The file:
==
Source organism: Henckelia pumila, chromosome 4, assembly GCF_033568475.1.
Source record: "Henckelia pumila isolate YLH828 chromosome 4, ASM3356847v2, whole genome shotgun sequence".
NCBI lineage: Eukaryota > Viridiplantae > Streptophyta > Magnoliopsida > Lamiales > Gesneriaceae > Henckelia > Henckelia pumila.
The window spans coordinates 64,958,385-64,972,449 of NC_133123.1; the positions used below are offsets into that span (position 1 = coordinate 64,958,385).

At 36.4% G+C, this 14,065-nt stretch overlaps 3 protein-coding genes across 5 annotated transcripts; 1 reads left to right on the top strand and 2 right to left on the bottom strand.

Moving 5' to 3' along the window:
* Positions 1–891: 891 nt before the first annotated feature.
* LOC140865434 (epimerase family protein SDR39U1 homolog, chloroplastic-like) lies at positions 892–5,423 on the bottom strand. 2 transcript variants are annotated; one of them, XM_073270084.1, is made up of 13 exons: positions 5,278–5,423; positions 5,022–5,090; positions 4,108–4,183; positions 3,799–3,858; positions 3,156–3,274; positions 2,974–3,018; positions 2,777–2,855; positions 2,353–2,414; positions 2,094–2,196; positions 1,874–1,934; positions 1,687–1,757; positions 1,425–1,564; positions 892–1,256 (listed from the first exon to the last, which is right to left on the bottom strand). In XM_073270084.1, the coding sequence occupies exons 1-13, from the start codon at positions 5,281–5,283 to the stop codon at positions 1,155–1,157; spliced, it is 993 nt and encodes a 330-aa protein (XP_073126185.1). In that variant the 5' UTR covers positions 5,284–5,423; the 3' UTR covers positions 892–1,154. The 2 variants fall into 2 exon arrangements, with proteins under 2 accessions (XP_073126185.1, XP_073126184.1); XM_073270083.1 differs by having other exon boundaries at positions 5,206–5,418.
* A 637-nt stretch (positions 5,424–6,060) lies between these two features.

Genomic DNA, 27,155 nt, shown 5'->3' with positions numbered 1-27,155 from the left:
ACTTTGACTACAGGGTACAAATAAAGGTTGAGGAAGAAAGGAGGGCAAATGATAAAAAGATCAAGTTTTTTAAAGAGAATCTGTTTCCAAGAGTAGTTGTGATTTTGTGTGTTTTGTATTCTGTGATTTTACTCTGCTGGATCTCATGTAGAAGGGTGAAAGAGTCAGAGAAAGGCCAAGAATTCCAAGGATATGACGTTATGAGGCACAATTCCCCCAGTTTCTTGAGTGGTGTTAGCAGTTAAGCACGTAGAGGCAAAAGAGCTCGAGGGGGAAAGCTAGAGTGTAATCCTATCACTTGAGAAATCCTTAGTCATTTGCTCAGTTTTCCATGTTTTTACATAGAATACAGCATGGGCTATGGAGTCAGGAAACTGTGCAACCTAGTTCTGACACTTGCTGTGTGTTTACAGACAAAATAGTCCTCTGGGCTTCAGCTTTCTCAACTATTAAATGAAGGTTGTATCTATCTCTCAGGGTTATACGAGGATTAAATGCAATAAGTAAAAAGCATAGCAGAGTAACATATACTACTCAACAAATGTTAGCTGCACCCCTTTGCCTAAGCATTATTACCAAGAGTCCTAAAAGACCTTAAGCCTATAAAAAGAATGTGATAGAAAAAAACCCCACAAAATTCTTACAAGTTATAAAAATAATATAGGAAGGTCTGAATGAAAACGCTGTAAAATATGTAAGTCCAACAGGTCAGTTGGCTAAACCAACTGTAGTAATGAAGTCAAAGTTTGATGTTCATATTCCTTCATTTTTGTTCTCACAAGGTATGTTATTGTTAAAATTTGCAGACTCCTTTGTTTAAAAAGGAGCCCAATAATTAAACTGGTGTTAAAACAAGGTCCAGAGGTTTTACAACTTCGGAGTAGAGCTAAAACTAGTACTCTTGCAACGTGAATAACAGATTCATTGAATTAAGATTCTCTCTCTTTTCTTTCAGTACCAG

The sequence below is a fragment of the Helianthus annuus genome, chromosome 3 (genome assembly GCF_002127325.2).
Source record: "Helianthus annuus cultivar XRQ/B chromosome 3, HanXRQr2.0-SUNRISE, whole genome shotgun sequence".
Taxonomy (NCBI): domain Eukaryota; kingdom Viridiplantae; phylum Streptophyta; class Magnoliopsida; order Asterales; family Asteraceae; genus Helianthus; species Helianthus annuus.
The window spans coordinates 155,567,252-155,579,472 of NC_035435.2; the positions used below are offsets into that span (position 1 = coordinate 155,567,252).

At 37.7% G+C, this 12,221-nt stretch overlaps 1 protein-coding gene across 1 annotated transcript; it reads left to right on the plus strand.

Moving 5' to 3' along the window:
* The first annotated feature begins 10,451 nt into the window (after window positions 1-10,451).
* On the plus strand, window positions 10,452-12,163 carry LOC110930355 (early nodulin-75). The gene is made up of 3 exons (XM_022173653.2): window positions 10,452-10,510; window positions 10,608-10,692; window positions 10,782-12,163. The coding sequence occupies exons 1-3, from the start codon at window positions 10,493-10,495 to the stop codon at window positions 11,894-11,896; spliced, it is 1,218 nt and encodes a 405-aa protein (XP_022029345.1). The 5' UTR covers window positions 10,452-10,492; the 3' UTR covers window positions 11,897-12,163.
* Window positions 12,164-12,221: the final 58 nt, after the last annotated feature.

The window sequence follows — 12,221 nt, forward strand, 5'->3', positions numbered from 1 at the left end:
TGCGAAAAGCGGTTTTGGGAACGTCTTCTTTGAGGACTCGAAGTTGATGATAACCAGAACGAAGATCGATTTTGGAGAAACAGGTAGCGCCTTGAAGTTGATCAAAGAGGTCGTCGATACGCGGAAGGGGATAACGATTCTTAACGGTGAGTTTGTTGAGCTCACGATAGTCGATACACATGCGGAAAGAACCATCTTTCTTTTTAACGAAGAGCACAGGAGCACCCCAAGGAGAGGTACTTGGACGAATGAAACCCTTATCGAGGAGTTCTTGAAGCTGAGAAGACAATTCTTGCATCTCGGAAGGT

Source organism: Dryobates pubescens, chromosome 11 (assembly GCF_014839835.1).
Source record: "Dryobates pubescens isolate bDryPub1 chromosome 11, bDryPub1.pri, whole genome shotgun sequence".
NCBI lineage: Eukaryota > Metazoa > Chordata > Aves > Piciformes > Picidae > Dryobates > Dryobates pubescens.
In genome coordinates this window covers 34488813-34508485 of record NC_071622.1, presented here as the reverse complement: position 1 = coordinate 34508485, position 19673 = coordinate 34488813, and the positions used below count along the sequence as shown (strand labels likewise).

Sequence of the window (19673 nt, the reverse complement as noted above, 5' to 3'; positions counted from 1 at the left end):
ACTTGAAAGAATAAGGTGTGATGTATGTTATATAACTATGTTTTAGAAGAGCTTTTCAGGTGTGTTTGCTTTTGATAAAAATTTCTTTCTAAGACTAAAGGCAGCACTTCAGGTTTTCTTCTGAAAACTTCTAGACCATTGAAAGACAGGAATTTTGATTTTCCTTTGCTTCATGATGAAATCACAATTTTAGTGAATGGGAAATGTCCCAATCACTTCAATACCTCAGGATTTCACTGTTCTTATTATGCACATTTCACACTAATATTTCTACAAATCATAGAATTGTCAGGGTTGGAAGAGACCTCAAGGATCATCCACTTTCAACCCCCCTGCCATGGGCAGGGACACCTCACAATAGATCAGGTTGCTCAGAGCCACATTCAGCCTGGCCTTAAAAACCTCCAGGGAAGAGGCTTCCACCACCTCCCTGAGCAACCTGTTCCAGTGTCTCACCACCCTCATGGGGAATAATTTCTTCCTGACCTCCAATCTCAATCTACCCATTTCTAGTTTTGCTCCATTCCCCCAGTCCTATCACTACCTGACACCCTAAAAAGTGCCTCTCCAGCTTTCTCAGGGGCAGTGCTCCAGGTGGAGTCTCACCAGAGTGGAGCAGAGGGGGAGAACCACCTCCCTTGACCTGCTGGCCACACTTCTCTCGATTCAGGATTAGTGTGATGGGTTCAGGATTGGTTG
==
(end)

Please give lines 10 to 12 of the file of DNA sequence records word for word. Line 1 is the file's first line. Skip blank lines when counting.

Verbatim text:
Genomic DNA, 27,155 nt, shown 5'->3' with positions numbered 1-27,155 from the left:
ACTTTGACTACAGGGTACAAATAAAGGTTGAGGAAGAAAGGAGGGCAAATGATAAAAAGATCAAGTTTTTTAAAGAGAATCTGTTTCCAAGAGTAGTTGTGATTTTGTGTGTTTTGTATTCTGTGATTTTACTCTGCTGGATCTCATGTAGAAGGGTGAAAGAGTCAGAGAAAGGCCAAGAATTCCAAGGATATGACGTTATGAGGCACAATTCCCCCAGTTTCTTGAGTGGTGTTAGCAGTTAAGCACGTAGAGGCAAAAGAGCTCGAGGGGGAAAGCTAGAGTGTAATCCTATCACTTGAGAAATCCTTAGTCATTTGCTCAGTTTTCCATGTTTTTACATAGAATACAGCATGGGCTATGGAGTCAGGAAACTGTGCAACCTAGTTCTGACACTTGCTGTGTGTTTACAGACAAAATAGTCCTCTGGGCTTCAGCTTTCTCAACTATTAAATGAAGGTTGTATCTATCTCTCAGGGTTATACGAGGATTAAATGCAATAAGTAAAAAGCATAGCAGAGTAACATATACTACTCAACAAATGTTAGCTGCACCCCTTTGCCTAAGCATTATTACCAAGAGTCCTAAAAGACCTTAAGCCTATAAAAAGAATGTGATAGAAAAAAACCCCACAAAATTCTTACAAGTTATAAAAATAATATAGGAAGGTCTGAATGAAAACGCTGTAAAATATGTAAGTCCAACAGGTCAGTTGGCTAAACCAACTGTAGTAATGAAGTCAAAGTTTGATGTTCATATTCCTTCATTTTTGTTCTCACAAGGTATGTTATTGTTAAAATTTGCAGACTCCTTTGTTTAAAAAGGAGCCCAATAATTAAACTGGTGTTAAAACAAGGTCCAGAGGTTTTACAACTTCGGAGTAGAGCTAAAACTAGTACTCTTGCAACGTGAATAACAGATTCATTGAATTAAGATTCTCTCTCTTTTCTTTCAGTACCAG

The sequence below is a fragment of the Helianthus annuus genome, chromosome 3 (genome assembly GCF_002127325.2).